The StackState CLI can be used to configure StackState, work with data and help with debugging problems. The CLI provides easy access to the functionality provided by the stackstate api. The URLs and authentication credentials are configurable. Multiple configurations can be stored for access to different instances.
The CLI can be downloaded from https://download.stackstate.com using your license key.
The downloaded zip contains the following:
. +-- bin | +-- sts +-- conf.d | +-- conf.yaml.example | +-- VERSION +-- templates +-- topology
stsis the cli. Put sts on your path to use it anywhere on the command line.
conf.yaml.exampledocuments how to configure the url and credentials.
VERSIONthe version of the cli.
templatesthese are topology templates in a format specific to the cli.
The cli searches for configuration in
conf.d/conf.yaml. You need to create this file. In this file the URLs to the sts APIs, their authentication (if any), and a client must be defined. You can copy the
conf.d/conf.example.yaml file and rename it to
conf.yaml to get you started. Or copy the example below.
instances: default: base_api: url: "https://???" ## StackState authentication. This type of authentication is exclusive to the `base_api`. # auth: # username: "???" # password: "???" ## HTTP basic authentication. # basic_auth: # username: "???" # password: "???" receiver_api: url: "https://???:7077" ## HTTP basic authentication. #basic_auth: #username: "???" #password: "???" admin_api: url: "https://???:7071" ## HTTP basic authentication. #basic_auth: #username: "???" #password: "???" ## The CLI uses a client configuration to identify who is sending to the StackState instance. The client ## is used to send topology and/or telemetry to the receiver API. ## ## Unless the `--client` argument is passed the CLI will pick the `default` instance as configured below. ## Other clients follow the exact same configuration pattern as the default client. You may simply copy-paste its config and modify whatever is needed. clients: default: api_key: "???" ## The name of the host that is passed to StackState when sending. Leave these values unchanged ## if you have no idea what to fill here. hostname: "hostname" internal_hostname: "internal_hostname"
conf.yaml can hold multiple configurations. The example only holds a
default instance. Other instances can be added on the same level as the default. To use a non default instance use
sts --instance <instance_name> ...
instances: default: base_api: ... clients: ... Preproduction: base_api: ... clients: ...
You can use the
sts graph export and
sts graph import commands to export and import different types of configuration nodes from and to StackState. To list all configuration nodes of a type call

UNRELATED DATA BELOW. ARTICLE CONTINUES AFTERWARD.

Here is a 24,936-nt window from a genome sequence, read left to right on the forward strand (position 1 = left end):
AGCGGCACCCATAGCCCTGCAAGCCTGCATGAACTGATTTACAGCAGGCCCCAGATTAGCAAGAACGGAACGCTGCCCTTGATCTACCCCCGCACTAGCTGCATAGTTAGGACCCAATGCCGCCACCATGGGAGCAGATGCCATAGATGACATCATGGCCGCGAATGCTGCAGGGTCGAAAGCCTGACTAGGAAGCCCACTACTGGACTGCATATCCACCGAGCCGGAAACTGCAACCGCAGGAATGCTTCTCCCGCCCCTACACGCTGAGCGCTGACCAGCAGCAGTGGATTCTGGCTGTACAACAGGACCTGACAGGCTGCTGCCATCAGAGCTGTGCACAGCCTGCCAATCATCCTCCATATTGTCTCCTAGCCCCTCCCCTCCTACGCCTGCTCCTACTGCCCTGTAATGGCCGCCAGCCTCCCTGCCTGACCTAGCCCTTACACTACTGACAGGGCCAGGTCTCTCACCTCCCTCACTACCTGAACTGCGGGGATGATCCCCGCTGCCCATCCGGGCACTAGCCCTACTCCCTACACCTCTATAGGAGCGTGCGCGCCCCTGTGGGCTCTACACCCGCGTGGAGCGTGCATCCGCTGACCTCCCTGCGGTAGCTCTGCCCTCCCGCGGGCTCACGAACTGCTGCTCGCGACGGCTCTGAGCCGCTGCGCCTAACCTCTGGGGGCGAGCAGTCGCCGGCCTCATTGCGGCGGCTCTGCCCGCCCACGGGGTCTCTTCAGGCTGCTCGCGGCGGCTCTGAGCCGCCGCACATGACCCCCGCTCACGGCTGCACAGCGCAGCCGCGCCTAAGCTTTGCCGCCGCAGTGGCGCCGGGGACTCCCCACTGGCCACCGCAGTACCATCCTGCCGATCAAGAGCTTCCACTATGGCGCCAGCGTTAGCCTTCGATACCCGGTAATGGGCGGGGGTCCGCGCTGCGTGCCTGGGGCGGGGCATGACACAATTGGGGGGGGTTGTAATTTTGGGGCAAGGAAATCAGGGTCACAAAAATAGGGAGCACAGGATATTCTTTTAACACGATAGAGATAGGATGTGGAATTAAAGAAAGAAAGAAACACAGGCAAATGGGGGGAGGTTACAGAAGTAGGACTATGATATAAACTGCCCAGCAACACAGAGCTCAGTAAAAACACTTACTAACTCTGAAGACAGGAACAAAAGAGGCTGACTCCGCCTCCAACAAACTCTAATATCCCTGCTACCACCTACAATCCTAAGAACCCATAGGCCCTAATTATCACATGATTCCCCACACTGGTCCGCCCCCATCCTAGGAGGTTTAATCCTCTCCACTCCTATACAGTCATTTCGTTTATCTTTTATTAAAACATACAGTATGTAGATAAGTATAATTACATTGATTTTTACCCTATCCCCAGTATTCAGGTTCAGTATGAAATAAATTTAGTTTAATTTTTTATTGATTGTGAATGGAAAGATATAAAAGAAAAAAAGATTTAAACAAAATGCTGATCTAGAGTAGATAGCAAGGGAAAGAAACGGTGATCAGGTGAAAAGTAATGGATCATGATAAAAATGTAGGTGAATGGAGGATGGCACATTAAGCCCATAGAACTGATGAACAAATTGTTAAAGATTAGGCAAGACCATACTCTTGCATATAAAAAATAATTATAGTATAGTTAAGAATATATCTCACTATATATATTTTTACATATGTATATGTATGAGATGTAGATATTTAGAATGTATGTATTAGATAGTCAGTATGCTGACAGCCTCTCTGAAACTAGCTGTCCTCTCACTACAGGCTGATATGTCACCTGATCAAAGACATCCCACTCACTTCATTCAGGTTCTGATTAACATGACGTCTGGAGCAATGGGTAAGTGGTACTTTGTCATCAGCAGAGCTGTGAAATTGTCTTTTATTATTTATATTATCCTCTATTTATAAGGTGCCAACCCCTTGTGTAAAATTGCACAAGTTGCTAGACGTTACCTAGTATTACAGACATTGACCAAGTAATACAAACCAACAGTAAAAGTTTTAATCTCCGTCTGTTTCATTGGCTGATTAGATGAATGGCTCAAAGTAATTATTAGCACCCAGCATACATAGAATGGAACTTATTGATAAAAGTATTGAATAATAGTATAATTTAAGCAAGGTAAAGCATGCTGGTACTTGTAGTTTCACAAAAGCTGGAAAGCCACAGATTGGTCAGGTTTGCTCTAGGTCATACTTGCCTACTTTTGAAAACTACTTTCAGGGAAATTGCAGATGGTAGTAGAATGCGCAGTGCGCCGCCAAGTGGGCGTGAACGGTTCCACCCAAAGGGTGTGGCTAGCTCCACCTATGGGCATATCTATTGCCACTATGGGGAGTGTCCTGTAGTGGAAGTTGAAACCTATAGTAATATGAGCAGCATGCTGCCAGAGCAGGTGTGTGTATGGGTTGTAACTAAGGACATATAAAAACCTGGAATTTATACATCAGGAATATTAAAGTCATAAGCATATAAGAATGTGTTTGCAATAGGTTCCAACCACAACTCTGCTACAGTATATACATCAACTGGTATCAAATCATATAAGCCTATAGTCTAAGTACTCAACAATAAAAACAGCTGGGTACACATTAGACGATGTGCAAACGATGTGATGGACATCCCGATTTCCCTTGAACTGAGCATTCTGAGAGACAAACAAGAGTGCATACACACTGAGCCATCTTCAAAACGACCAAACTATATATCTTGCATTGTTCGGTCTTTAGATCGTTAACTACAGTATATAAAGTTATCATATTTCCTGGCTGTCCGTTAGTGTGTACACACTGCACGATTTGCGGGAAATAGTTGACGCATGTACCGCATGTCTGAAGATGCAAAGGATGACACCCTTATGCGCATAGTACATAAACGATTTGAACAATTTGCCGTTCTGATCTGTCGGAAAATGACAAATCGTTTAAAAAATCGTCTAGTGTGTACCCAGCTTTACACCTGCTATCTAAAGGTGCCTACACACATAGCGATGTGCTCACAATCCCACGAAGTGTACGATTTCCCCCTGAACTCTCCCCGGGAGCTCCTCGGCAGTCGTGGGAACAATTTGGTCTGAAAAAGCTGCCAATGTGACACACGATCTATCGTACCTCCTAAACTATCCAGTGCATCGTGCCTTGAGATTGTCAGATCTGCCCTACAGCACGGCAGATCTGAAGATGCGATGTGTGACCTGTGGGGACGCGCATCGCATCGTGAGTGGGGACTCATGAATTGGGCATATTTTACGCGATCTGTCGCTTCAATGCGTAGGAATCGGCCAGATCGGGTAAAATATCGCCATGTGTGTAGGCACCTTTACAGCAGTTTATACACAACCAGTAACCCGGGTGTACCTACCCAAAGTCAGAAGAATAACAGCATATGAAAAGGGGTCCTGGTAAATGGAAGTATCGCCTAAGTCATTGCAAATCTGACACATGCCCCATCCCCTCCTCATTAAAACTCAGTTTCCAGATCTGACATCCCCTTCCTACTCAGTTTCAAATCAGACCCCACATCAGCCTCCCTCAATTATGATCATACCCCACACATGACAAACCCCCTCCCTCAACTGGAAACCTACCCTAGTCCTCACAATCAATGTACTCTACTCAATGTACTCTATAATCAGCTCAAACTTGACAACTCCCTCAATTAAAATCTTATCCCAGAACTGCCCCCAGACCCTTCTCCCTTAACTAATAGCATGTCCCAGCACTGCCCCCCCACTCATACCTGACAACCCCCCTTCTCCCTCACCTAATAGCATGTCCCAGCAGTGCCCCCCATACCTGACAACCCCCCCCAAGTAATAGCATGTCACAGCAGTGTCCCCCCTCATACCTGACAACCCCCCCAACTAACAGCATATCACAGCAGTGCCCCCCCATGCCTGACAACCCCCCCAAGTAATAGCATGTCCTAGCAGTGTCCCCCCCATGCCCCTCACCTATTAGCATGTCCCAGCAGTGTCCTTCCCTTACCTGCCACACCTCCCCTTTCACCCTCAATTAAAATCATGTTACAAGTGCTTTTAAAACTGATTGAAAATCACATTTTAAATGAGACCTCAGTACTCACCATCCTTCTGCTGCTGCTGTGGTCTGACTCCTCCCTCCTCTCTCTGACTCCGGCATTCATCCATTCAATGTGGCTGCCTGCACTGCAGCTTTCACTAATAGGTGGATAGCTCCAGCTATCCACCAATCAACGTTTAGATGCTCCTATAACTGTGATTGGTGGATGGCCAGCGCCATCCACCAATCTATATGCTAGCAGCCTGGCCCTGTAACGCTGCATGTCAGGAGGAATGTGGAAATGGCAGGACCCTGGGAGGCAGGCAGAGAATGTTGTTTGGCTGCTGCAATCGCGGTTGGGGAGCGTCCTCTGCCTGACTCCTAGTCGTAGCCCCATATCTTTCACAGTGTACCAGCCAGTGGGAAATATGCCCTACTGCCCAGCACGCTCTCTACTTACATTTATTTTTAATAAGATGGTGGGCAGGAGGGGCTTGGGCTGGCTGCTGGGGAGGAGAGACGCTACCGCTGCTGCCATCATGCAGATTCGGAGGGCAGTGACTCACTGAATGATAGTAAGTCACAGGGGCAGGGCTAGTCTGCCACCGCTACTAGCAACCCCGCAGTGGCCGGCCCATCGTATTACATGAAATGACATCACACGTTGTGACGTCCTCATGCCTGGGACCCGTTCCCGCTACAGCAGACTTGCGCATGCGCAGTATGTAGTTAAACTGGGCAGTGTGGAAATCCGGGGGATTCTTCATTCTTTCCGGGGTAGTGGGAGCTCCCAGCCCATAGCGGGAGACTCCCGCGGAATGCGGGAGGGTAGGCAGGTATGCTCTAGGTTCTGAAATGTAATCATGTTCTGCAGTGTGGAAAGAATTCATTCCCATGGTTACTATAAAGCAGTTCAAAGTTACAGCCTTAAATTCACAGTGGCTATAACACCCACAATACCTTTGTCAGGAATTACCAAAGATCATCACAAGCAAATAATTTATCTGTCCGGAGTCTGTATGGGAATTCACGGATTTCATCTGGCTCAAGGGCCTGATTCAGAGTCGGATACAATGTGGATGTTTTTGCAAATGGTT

sts graph list <type>.
Some well known configuration nodes are:
It may be handy to write configurations to disk. For example, to write all check function to disk call:
sts graph list --ids CheckFunction | xargs sts graph export --ids > mycheckfunctions.stj
To import these check functions call:
sts graph import < mycheckfunctions.stj
sts topic list to list all Kafka topics active for a StackState instance. Then use
sts topic show <topic> to inspect a topic.
To inspect both topology and telemetry a script can be executed with the
sts script command.
You may not always want to try a new configuration on real data. First you might want to see if it works correctly with predictable data. The CLI makes it easy to send some test topology or telemetry to StackState.
sts metrics send -h
sts events send -h
sts topology send -h().
To send metrics the cli provides
sts metrics send <MetricName> <OptionalNumberValue> with some predefined settings. Running without any optional arguments sends one datapoint of the given value.
Using optional arguments provides a way to create historical data for a test metric.
-p gives the option to specify a time period. this can be done in weeks
<num>m and seconds
<num>s. or any combination thereof. for example:
-b provides a bandwidth between which the values will be generated. for example:
By default a metrics pattern is random or when a value is provided a flatline. This can be changed by using a pattern argument. The options are
--linearcreates a line between the values given for
-b. plotted over the time given for
--baselinecreates a daily usage curve. On Saturday and Sunday the metric is much lower than on weekdays. The min and max of the curve is set by
-band the time period by
--csvreads a cvs file from the stdin and sends it to stacks state. The content of the csv file should bve
To see all options that are available use
sts metrics send -h.
The cli can send events using
sts events send <eventName> It will send one event with the given name.
please refer to
usage.md provided with the cli for detailed instructions
It is possible to execute scripts using the cli. Use
sts script to execute a script.